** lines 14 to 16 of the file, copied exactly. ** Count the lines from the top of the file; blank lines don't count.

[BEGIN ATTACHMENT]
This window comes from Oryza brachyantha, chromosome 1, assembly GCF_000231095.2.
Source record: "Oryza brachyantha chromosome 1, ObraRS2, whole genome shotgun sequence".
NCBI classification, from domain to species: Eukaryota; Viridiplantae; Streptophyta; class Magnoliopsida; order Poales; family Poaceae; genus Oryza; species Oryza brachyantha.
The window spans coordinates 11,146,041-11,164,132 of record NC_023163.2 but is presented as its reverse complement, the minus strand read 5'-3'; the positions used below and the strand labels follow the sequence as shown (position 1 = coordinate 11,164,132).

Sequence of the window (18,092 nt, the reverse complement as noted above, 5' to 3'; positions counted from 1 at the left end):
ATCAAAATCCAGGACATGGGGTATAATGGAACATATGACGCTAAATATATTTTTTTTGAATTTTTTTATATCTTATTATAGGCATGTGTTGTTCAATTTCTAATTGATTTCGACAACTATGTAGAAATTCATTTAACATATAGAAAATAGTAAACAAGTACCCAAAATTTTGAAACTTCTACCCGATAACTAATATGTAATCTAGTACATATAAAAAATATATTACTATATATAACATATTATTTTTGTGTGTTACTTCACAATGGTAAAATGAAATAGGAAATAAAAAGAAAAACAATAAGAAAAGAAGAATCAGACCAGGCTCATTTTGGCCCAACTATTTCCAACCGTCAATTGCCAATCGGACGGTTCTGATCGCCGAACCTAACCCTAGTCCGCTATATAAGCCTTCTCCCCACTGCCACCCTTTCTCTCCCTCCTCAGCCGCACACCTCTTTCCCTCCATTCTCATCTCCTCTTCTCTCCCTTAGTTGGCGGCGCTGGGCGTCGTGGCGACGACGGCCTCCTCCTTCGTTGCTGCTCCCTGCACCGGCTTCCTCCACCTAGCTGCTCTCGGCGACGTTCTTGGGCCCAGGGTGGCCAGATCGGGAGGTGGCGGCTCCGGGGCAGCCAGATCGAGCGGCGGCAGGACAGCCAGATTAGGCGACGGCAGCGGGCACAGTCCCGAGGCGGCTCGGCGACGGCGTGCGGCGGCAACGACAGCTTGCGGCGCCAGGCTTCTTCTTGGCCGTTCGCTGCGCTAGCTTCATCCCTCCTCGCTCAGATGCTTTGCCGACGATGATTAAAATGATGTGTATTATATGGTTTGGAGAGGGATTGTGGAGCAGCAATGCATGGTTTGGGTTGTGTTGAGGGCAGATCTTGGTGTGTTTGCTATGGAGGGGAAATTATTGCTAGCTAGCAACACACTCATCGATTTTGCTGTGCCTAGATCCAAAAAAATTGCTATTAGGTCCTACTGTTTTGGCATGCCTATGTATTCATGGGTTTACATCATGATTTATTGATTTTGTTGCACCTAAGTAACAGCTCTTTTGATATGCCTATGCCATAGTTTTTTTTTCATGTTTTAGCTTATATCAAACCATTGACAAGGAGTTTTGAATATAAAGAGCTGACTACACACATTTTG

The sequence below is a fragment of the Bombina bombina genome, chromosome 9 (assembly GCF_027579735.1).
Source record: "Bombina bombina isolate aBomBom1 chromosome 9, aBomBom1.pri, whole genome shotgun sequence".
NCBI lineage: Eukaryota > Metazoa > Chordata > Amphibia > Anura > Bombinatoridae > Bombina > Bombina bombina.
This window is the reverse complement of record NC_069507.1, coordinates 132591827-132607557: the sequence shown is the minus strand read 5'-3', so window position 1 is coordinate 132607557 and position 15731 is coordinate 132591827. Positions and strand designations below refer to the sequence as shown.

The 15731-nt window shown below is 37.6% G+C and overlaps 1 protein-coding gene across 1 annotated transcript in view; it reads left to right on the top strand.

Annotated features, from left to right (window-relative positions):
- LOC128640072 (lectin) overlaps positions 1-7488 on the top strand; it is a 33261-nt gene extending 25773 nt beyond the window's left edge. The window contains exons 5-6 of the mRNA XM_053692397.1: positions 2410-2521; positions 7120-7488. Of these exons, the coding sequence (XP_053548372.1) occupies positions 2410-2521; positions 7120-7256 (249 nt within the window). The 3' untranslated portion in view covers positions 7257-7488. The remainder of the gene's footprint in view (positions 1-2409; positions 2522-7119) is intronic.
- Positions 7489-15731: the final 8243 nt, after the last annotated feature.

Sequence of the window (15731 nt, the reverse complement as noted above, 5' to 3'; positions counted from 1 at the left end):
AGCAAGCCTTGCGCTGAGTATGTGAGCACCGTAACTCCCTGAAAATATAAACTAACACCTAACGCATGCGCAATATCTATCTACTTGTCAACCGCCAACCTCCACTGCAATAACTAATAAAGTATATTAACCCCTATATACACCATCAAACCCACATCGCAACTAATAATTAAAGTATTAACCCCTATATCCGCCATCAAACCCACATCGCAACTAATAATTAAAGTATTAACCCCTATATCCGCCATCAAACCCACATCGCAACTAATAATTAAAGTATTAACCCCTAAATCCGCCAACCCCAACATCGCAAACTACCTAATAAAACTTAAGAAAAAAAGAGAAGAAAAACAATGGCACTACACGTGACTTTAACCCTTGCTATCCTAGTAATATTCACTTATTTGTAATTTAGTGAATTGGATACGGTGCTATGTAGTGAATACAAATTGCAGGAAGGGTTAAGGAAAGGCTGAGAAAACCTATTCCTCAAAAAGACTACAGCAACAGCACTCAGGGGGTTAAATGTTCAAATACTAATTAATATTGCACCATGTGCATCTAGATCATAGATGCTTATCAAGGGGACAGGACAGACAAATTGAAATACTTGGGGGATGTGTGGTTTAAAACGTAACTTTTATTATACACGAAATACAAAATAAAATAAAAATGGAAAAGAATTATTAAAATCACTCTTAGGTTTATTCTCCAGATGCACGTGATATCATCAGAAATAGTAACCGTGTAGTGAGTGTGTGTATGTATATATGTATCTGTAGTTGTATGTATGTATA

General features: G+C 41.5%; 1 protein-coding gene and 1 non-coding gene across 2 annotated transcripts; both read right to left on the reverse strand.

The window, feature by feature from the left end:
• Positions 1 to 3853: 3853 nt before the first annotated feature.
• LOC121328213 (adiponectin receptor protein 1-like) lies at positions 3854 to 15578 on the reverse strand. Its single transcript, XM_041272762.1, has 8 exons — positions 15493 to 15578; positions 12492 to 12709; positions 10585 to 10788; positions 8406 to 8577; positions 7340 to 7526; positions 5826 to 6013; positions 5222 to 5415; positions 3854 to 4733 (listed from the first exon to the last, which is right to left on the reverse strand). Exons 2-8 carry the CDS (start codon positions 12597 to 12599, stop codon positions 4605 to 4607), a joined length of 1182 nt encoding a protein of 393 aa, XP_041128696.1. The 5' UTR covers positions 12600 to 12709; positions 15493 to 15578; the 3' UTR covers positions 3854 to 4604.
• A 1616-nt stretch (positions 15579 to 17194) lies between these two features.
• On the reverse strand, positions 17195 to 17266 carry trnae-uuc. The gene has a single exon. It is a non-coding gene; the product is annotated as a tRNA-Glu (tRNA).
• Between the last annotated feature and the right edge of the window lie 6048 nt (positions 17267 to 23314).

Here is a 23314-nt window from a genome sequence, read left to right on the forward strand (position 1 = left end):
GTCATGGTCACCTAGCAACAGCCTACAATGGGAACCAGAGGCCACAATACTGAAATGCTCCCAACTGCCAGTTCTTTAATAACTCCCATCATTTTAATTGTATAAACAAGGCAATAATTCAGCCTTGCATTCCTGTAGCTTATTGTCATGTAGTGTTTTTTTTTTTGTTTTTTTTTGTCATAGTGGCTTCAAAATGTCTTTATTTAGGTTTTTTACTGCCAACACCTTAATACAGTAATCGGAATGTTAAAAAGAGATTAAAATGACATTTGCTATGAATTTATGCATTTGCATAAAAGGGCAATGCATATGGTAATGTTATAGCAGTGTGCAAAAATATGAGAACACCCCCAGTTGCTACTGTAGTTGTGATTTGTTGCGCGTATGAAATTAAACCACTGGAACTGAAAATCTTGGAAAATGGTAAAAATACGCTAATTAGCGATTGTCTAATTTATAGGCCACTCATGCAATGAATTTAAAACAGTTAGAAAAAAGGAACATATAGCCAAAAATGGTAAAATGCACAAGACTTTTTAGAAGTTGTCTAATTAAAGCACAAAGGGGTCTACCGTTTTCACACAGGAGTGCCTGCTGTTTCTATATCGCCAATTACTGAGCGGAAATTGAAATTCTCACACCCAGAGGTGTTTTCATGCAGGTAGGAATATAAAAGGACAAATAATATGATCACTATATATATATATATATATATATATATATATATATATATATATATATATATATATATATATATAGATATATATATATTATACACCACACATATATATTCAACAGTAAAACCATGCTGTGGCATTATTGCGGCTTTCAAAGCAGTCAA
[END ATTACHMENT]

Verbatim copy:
- Positions 7489-15731: the final 8243 nt, after the last annotated feature.

Sequence of the window (15731 nt, the reverse complement as noted above, 5' to 3'; positions counted from 1 at the left end):
AGCAAGCCTTGCGCTGAGTATGTGAGCACCGTAACTCCCTGAAAATATAAACTAACACCTAACGCATGCGCAATATCTATCTACTTGTCAACCGCCAACCTCCACTGCAATAACTAATAAAGTATATTAACCCCTATATACACCATCAAACCCACATCGCAACTAATAATTAAAGTATTAACCCCTATATCCGCCATCAAACCCACATCGCAACTAATAATTAAAGTATTAACCCCTATATCCGCCATCAAACCCACATCGCAACTAATAATTAAAGTATTAACCCCTAAATCCGCCAACCCCAACATCGCAAACTACCTAATAAAACTTAAGAAAAAAAGAGAAGAAAAACAATGGCACTACACGTGACTTTAACCCTTGCTATCCTAGTAATATTCACTTATTTGTAATTTAGTGAATTGGATACGGTGCTATGTAGTGAATACAAATTGCAGGAAGGGTTAAGGAAAGGCTGAGAAAACCTATTCCTCAAAAAGACTACAGCAACAGCACTCAGGGGGTTAAATGTTCAAATACTAATTAATATTGCACCATGTGCATCTAGATCATAGATGCTTATCAAGGGGACAGGACAGACAAATTGAAATACTTGGGGGATGTGTGGTTTAAAACGTAACTTTTATTATACACGAAATACAAAATAAAATAAAAATGGAAAAGAATTATTAAAATCACTCTTAGGTTTATTCTCCAGATGCACGTGATATCATCAGAAATAGTAACCGTGTAGTGAGTGTGTGTATGTATATATGTATCTGTAGTTGTATGTATGTATA